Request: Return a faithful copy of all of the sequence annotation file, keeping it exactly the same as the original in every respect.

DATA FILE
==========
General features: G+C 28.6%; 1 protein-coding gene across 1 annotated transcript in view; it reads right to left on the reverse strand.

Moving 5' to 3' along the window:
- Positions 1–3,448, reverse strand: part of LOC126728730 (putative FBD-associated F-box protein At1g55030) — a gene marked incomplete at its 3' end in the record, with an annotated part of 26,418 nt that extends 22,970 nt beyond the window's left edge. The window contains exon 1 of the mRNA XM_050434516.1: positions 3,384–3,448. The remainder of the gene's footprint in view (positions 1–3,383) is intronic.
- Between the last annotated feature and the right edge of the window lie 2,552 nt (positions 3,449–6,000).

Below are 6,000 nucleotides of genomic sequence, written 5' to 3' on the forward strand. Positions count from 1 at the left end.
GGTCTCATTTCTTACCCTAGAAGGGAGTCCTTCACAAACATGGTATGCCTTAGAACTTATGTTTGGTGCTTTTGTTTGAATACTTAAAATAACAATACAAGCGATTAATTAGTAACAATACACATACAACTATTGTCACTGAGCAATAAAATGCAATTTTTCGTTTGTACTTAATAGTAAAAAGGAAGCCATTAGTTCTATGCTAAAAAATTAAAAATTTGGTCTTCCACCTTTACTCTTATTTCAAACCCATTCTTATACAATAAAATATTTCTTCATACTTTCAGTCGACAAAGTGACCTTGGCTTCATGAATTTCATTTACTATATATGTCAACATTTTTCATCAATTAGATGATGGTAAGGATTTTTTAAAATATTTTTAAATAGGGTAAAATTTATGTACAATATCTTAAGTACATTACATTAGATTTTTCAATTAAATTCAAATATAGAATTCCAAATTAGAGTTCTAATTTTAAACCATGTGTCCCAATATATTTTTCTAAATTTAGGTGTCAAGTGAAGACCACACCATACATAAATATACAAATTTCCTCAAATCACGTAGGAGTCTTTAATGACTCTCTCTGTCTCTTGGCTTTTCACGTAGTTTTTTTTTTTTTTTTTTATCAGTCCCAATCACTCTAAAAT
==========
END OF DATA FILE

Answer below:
General features: G+C 28.6%; 1 protein-coding gene across 1 annotated transcript in view; it reads right to left on the reverse strand.

Moving 5' to 3' along the window:
- Positions 1–3,448, reverse strand: part of LOC126728730 (putative FBD-associated F-box protein At1g55030) — a gene marked incomplete at its 3' end in the record, with an annotated part of 26,418 nt that extends 22,970 nt beyond the window's left edge. The window contains exon 1 of the mRNA XM_050434516.1: positions 3,384–3,448. The remainder of the gene's footprint in view (positions 1–3,383) is intronic.
- Between the last annotated feature and the right edge of the window lie 2,552 nt (positions 3,449–6,000).

Below are 6,000 nucleotides of genomic sequence, written 5' to 3' on the forward strand. Positions count from 1 at the left end.
GGTCTCATTTCTTACCCTAGAAGGGAGTCCTTCACAAACATGGTATGCCTTAGAACTTATGTTTGGTGCTTTTGTTTGAATACTTAAAATAACAATACAAGCGATTAATTAGTAACAATACACATACAACTATTGTCACTGAGCAATAAAATGCAATTTTTCGTTTGTACTTAATAGTAAAAAGGAAGCCATTAGTTCTATGCTAAAAAATTAAAAATTTGGTCTTCCACCTTTACTCTTATTTCAAACCCATTCTTATACAATAAAATATTTCTTCATACTTTCAGTCGACAAAGTGACCTTGGCTTCATGAATTTCATTTACTATATATGTCAACATTTTTCATCAATTAGATGATGGTAAGGATTTTTTAAAATATTTTTAAATAGGGTAAAATTTATGTACAATATCTTAAGTACATTACATTAGATTTTTCAATTAAATTCAAATATAGAATTCCAAATTAGAGTTCTAATTTTAAACCATGTGTCCCAATATATTTTTCTAAATTTAGGTGTCAAGTGAAGACCACACCATACATAAATATACAAATTTCCTCAAATCACGTAGGAGTCTTTAATGACTCTCTCTGTCTCTTGGCTTTTCACGTAGTTTTTTTTTTTTTTTTTTATCAGTCCCAATCACTCTAAAAT